Targeted disruption of the CHF1/Hey2 gene. (a) The gene for CHF1 consists of five exons within ≈15 kb of genomic DNA. The targeting construct will remove 551 bp of upstream promoter, exons 1 and 2, and the majority of exon 3. These exons encode ...
Fig 3.
CHF1 knockout mice have no obvious defect in cardiac gene expression. (a) RT-PCR analysis for the E18.5 cardiac ventricle RNA. (b) Northern blotting for adult heart RNA. Note that expression of the cardiac specific transcription factors and contractile ...
Table 1.
Genotypes of CHF1 knockout mice at birth and 3 wk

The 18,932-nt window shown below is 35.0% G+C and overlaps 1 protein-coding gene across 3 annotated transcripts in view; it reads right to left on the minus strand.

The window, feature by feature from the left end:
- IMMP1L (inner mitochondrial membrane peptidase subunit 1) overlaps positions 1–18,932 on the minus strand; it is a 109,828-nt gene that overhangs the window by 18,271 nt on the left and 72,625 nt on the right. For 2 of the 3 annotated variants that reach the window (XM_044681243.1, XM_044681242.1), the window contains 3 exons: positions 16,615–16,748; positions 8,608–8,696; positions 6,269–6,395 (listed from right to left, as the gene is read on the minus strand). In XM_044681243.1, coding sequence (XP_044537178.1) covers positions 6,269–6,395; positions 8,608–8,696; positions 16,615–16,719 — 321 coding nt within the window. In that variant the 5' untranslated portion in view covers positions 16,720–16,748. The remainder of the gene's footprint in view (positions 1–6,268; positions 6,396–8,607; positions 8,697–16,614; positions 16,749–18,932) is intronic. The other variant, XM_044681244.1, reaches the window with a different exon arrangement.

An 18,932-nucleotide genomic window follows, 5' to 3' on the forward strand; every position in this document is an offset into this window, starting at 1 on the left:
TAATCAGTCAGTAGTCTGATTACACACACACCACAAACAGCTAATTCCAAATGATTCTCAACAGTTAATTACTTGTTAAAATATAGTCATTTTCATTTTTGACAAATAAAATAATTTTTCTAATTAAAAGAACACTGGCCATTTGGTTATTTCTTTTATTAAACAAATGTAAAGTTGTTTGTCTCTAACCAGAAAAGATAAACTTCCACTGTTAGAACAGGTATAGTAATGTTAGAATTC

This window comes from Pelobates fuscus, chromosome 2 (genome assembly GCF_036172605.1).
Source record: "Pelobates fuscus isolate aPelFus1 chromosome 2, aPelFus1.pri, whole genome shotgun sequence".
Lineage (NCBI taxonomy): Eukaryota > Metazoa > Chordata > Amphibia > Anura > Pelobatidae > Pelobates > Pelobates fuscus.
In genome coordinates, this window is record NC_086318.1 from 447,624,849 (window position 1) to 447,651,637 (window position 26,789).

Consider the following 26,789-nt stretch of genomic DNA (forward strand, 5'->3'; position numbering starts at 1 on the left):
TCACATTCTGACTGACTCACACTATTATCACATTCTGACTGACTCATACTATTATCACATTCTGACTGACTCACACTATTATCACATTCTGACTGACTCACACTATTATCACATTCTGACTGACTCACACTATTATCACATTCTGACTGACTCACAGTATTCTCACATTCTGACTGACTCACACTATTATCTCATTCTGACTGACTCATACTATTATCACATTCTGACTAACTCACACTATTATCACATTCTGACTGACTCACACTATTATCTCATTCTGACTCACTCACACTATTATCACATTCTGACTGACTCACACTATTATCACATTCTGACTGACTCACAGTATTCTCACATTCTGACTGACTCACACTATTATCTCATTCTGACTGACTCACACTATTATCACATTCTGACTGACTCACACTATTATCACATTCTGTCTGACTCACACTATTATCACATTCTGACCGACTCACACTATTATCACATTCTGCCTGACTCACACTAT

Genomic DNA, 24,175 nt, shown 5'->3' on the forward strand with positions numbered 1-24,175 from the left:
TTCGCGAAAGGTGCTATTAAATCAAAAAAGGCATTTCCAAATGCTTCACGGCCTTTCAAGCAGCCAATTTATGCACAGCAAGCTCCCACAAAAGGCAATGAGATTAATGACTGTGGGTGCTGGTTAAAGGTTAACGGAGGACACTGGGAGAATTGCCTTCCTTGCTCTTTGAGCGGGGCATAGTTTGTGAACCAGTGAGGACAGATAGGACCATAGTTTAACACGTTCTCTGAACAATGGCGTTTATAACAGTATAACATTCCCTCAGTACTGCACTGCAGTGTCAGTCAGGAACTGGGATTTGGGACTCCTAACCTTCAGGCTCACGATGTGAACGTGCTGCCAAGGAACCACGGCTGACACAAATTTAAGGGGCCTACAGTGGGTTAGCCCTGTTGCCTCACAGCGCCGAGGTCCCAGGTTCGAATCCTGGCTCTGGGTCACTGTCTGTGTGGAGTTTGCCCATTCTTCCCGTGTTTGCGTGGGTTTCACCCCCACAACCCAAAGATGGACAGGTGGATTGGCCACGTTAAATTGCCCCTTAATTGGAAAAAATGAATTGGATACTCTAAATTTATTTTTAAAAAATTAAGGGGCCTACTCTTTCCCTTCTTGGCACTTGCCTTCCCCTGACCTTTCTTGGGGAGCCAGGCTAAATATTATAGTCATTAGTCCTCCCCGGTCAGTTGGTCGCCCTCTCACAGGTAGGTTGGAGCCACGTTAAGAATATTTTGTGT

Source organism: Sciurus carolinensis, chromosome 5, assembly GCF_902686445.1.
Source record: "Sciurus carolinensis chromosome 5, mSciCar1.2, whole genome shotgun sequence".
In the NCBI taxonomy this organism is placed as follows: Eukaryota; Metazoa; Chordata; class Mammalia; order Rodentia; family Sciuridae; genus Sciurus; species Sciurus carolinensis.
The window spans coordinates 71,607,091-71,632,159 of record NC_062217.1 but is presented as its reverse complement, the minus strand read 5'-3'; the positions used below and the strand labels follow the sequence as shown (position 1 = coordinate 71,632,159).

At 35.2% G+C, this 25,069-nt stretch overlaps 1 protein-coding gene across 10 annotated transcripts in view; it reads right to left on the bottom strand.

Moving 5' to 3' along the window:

Wild-type, heterozygous, and knockout mice were not grossly distinguishable from each other at birth. Histological analysis of wild-type and knockout mice demonstrated the presence of VSDs consistently, in the absence of other morphological findings (Figs. (Figs.11d and and22a). VSDs were present in eight of nine E18.5 and neonatal knockout hearts from 129/SvJ mice that were serially sectioned. On a mixed background, four of six mice had a VSD. The VSDs were striking in that the membranous septum appeared to be completely absent. Other structures, such as semilunar valves, atrioventricular valves, and aortic and pulmonary vessels, appeared normal. In addition, the myocardium appeared to be normal in thickness and trabeculation, with normal coronary arteries. The aorta itself showed no evidence of coarctation along its length. The absence of other cardiac anomalies indicates that the developmental defect occurs late during cardiac morphogenesis and does not affect looping or alignment of the cardiac chambers and great vessels.